What is it that you love to do? Take the time to reflect on what you love to do and assess the skills you enjoy using to help you find a new job that allows you to thrive.
Have you taken the time to identify what it is you enjoy doing? Many people don’t.
But here’s why you should.
You want to find a new job that fulfills you. You get fulfilled when you do things you love doing. And when you are doing work that aligns with your values and your purpose.
There will always be elements of a job you don’t like (or even hate). But your goal is to find a job that closely matches what you need and want.
What Happens When You Don’t Align With Your Job?
People who find themselves in a job that doesn’t fit get fired.
At one time, I worked for a company in an HR capacity. I was referred to as the “Angel of Death”. When they saw me walk into a building or conference room, they knew that someone was about to be fired.
Perhaps as a coping mechanism, or perhaps I really believed it, I felt good about this role. What I was able to do, when firing someone, was to give them permission to do something they really enjoyed.
In almost every case, the people I was being asked to fire were being let go because they weren’t performing well in their job.
Because they didn’t like what they were doing or maybe they just didn’t have the right skills for the job. If they did like what they were doing, they would have heeded the 3 or more warnings to improve.
(Well, this was how I had to justify the situation to myself and to them.)
Don’t Wait For Permission
Who needs to give you permission to take steps to pursue something that will make you happy?
The thing is, I see people desperately hold on to a job because they need the money, stability, insurance, etc.
It is a frightening thought to not have one. And no one really wants to fail either. Most people want to be successful in whatever they do. No one wants to be unemployed.
Before it is too late, take the time and think about the times you’ve been happiest.
- What types of things were you doing?
- What kinds of people were you working with?
- What kind of environment were you working in?
It isn’t enough to say, “I am a people-person” or “I love working with people.” Take this a step further.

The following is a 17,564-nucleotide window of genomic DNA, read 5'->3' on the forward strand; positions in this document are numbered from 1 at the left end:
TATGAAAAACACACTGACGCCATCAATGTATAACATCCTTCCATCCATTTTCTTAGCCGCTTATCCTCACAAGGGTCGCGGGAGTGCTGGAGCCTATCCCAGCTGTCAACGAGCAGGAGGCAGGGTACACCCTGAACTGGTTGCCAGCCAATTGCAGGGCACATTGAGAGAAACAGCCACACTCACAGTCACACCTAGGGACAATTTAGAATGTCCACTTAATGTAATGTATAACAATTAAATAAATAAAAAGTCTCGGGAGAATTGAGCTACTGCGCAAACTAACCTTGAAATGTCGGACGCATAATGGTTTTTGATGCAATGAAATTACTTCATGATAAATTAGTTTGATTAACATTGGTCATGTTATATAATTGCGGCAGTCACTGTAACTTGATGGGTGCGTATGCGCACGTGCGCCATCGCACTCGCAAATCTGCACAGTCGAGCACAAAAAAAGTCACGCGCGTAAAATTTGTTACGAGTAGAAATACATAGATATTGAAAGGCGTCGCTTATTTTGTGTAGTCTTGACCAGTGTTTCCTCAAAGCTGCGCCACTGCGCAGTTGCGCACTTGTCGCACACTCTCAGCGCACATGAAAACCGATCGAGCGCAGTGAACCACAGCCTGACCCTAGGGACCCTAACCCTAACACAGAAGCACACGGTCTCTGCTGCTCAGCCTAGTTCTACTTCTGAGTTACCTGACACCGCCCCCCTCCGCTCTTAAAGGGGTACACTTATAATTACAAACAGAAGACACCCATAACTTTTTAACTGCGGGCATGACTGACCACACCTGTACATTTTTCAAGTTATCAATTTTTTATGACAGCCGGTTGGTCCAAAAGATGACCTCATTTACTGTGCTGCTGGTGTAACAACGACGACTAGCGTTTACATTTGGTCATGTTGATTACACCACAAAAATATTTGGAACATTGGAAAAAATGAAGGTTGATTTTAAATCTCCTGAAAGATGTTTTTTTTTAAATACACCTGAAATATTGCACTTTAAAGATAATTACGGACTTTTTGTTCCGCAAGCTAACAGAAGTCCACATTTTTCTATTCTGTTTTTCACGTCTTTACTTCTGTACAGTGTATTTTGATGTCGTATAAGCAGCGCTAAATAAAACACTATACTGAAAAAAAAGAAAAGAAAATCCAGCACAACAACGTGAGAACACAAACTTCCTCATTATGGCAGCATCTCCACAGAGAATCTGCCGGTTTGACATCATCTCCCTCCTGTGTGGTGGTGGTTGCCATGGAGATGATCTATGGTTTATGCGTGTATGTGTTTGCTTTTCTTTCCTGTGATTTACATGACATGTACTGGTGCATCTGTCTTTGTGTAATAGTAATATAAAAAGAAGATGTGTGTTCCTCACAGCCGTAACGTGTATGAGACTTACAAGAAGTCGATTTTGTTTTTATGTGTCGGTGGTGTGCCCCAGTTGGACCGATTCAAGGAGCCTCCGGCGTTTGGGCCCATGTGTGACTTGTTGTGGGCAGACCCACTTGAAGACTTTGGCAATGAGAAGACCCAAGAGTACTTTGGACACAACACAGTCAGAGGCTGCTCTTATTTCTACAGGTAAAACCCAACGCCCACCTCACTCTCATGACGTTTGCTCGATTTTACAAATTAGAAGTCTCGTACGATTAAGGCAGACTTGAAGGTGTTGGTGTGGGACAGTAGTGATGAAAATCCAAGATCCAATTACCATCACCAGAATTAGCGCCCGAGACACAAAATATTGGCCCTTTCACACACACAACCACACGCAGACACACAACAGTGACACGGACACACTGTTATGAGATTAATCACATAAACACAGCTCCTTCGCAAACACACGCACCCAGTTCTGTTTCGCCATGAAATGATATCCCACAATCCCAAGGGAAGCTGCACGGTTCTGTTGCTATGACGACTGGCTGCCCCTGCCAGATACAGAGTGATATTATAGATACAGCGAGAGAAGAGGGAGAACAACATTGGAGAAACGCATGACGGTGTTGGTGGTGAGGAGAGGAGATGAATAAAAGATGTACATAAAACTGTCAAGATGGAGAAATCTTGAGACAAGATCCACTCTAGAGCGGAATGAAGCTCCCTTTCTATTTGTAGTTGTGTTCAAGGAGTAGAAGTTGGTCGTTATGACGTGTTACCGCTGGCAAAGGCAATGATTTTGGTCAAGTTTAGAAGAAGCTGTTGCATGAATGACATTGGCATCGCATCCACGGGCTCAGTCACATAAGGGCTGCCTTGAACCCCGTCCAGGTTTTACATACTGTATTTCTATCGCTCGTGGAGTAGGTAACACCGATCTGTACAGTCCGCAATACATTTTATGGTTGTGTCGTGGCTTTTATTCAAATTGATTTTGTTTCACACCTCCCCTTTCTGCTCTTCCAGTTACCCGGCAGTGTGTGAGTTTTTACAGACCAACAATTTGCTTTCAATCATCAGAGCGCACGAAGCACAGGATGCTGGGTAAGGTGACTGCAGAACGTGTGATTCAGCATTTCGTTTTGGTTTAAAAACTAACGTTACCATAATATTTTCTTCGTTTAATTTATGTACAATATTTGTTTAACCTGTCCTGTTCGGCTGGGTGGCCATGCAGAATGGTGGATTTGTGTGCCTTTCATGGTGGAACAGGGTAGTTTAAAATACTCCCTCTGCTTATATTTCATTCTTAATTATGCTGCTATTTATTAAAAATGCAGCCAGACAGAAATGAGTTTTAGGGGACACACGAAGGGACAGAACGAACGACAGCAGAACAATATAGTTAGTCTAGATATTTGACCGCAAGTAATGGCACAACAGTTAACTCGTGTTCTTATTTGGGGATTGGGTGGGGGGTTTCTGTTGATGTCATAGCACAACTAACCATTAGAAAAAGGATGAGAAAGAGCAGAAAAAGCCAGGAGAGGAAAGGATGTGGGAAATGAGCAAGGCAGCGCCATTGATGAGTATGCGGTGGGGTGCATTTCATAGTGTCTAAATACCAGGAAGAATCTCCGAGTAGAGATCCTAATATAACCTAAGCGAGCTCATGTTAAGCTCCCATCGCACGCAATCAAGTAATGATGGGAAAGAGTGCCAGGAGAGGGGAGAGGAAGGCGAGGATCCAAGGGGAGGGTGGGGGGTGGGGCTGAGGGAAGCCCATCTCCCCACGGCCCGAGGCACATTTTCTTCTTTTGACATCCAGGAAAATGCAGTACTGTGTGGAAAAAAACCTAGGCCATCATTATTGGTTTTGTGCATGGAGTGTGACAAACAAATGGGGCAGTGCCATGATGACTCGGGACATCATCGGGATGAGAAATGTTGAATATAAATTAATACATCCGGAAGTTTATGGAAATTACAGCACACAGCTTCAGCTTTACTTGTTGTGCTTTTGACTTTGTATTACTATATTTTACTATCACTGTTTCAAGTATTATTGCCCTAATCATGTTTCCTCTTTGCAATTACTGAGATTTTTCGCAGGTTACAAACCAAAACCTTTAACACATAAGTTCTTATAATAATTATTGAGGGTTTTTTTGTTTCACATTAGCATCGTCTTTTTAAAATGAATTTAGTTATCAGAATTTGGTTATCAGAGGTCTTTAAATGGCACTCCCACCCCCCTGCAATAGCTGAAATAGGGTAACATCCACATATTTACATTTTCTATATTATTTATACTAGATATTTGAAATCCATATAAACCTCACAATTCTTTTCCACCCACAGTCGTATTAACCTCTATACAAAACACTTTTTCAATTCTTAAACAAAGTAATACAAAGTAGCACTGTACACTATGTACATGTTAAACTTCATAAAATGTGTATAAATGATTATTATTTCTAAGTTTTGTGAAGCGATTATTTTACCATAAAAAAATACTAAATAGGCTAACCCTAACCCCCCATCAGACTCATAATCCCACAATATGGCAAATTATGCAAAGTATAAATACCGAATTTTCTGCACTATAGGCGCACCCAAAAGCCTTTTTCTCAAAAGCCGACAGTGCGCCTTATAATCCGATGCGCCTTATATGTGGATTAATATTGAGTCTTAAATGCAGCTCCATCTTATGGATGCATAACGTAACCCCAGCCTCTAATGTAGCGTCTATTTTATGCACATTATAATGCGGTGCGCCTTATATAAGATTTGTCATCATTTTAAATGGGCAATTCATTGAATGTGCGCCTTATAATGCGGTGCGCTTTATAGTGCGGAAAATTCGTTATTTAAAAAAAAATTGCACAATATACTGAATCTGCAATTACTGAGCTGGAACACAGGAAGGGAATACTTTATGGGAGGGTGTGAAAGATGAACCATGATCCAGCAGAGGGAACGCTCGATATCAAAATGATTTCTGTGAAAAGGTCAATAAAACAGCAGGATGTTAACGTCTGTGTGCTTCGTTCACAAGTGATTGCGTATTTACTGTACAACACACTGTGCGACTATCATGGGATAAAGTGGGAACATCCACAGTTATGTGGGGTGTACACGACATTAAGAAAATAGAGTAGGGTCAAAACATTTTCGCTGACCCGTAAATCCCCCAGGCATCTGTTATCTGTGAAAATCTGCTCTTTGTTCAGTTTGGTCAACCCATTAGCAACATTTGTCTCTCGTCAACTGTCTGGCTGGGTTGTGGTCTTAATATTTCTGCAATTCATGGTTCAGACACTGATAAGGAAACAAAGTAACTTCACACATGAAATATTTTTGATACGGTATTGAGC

When you say you love working with people, what do you really mean? What kind of people do you enjoy working with most? Youth, elderly, scientists, programmers, leaders, politicians…Specifically, what roles or types of people?
What problems did you enjoy helping them solve? What were you doing with these people that you enjoyed? Be as specific as possible.
One-On-One Skill Assessment
Here is a listing of some general types of activities that are usually done one-on-one:
Group Skill Assessment
These are activities generally dispensed among a group:
Analytical Skill Assessment
Not everyone likes working with people. Here are some more analytical/task-based activities that might get you jazzed:
What Does This Tell You?
Do you notice a pattern? Have you identified skills you really love to use?
Whether or not you use these skills in your next job or not is up to you. I am encouraging you to at least take the time to assess what makes you happy or you enjoy doing so that you can have options and feel, dare I say, fulfilled by the work you do!
There is much talk about converting something you love to do into a job or business. Some say it could kill the passion you feel. I believe it is worth exploring before you dismiss the idea.
Could you, would you, embark on a journey to make this your job, profession, vocation, income generating opportunity?
Hannah Morgan speaks and writes about job search and career strategies. She founded CareerSherpa.net to educate professionals on how to maneuver through today’s job search process. Hannah was nominated as a LinkedIn Top Voice in Job Search and Careers and is a regular contributor to US News & World Report. She has been quoted by media outlets, including Forbes, USA Today, Money Magazine, Huffington Post, as well as many other publications. She is also author of The Infographic Resume and co-author of Social Networking for Business Success.